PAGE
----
Carroll has long created a feeling that his team is exceptional. His players don’t just think they are good. They think they are a unique, different breed than the rest of the NFL.

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A long flight home to Philadelphia — five hours, to be exact — and Angela Duckworth never stopped writing.

She had spent the day with the Seahawks and wanted to record everything she had observed. She wanted to incorporate it into her work.

Duckworth is a psychologist at the University of Pennsylvania and a MacArthur “genius” fellow. Her specialty is grit, the trait she believes is the best indicator of success.

In 2013, she gave a talk about grit that Seahawks coach Pete Carroll watched before going to bed. The topic fascinated him, so he contacted Duckworth.

Duckworth’s background included teaching in the classroom. Carroll’s included teaching on the football field. Both valued grit’s importance.

But during her talk, Duckworth said something Carroll disagreed with. Parents and teachers always asked how they could build grit, and she told them, “The honest answer is, I don’t know.”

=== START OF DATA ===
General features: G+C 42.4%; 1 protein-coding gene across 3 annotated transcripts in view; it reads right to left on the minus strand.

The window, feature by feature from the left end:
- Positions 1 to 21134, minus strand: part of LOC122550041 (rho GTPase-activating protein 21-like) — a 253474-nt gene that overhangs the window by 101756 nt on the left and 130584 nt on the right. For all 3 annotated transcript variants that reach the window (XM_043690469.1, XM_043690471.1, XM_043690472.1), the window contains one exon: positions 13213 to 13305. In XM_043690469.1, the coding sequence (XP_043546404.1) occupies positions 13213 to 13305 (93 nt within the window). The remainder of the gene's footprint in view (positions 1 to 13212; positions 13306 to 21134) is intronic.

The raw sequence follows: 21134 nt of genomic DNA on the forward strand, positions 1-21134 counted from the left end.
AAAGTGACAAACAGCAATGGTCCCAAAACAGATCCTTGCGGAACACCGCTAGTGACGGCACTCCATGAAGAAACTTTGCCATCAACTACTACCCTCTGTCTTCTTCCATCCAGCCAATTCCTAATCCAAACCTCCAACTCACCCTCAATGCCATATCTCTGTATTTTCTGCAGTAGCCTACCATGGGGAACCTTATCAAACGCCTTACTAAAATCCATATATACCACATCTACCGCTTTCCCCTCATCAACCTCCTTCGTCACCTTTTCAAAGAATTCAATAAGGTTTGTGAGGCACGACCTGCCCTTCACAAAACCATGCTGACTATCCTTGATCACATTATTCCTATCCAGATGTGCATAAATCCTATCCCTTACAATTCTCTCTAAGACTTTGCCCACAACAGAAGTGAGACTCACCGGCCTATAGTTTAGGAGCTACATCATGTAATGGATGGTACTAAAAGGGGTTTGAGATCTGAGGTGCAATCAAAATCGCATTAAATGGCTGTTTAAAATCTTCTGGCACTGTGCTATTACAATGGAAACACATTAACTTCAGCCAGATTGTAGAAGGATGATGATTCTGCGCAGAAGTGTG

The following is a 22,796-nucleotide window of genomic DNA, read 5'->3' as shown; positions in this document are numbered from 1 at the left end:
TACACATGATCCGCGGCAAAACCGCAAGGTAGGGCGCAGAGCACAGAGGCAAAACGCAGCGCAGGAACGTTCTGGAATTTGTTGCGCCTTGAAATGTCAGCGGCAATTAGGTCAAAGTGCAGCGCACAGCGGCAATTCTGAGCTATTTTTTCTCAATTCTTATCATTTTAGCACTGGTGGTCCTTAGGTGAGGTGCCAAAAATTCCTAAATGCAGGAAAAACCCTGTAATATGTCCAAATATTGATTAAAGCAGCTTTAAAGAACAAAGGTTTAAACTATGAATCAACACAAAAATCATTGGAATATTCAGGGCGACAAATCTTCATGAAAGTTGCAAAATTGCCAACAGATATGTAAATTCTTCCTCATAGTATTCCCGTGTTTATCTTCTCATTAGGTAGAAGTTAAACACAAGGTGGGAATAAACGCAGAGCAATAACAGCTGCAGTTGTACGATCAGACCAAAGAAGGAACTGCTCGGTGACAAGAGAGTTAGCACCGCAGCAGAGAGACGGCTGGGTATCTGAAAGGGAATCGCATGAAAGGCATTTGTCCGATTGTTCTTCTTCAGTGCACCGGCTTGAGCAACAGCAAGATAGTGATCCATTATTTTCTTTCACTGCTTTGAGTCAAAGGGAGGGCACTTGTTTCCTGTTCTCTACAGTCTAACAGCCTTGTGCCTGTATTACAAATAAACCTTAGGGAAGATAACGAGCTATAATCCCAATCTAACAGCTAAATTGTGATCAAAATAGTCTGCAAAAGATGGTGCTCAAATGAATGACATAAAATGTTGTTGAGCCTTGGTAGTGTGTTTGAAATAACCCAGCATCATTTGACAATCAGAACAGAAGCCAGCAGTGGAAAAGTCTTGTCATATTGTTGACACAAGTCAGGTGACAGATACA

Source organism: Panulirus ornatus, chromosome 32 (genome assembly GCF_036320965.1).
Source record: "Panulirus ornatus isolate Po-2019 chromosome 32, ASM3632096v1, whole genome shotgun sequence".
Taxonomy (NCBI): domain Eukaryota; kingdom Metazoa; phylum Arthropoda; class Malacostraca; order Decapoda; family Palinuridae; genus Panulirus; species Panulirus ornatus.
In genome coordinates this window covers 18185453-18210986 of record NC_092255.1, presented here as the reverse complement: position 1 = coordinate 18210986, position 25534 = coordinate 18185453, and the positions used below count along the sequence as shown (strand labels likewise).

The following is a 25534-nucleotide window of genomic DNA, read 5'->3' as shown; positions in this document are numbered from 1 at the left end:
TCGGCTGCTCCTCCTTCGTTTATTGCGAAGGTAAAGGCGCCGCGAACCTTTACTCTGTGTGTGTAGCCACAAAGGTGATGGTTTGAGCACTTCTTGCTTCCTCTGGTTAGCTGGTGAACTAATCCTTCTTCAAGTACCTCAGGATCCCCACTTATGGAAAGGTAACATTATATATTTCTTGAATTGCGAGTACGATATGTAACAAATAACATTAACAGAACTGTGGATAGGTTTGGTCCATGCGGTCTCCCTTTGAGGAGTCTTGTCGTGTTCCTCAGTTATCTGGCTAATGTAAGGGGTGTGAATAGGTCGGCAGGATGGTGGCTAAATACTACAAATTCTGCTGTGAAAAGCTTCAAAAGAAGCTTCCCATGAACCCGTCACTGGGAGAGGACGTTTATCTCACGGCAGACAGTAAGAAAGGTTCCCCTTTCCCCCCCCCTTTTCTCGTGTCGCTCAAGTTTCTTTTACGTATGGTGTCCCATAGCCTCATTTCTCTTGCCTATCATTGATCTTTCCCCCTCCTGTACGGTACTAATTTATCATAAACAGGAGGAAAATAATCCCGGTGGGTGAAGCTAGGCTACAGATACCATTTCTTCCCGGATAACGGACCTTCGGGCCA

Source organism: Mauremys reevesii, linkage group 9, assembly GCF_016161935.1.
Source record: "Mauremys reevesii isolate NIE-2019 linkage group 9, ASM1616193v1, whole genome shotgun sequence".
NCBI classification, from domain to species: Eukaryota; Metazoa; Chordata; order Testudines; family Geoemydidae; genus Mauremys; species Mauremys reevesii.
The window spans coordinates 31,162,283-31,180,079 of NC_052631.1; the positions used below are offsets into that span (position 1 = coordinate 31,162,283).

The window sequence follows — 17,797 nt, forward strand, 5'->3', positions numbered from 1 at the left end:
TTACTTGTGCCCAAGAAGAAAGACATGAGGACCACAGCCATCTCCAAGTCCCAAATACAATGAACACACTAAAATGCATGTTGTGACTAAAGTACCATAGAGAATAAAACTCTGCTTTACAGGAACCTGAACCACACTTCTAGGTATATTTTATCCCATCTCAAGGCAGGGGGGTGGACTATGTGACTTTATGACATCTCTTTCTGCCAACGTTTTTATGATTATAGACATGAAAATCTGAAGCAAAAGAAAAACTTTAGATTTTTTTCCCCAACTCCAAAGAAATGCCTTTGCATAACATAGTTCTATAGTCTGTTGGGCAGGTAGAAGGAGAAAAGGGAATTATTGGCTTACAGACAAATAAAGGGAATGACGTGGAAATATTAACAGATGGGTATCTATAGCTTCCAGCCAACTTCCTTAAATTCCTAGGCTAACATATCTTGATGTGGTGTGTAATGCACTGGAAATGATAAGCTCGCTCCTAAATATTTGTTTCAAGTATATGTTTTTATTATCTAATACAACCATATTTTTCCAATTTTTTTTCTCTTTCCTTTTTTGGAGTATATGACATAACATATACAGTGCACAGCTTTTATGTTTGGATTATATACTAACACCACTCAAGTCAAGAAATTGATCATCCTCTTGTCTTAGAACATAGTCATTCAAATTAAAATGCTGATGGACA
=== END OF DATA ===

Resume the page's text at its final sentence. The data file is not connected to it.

That struck Carroll as wrong. He was convinced he had been doing that for years. So last May, Duckworth flew to Seattle to see for herself. What she experienced that day didn’t change her outlook so much as reinforced it and has rippled across her work ever since.

“I knew that culture really mattered before I came out there,” she said. “But I was surprised to see how effective it was, and maybe more than that, it was what he was doing.

“The only reason I study grit is because I do want to increase grit in people. I want to create in places other than the Seahawks what Pete Carroll has created. I want that to be for all the kids who don’t have Pete Carroll as a dad or a coach. I want to scale that. In a way, that’s a map for my research program.”

Duckworth wrote a book, “Grit: The Power of Passion and Perseverance,” in which she dedicates a chapter to culture. She estimates she spent the most words on Carroll.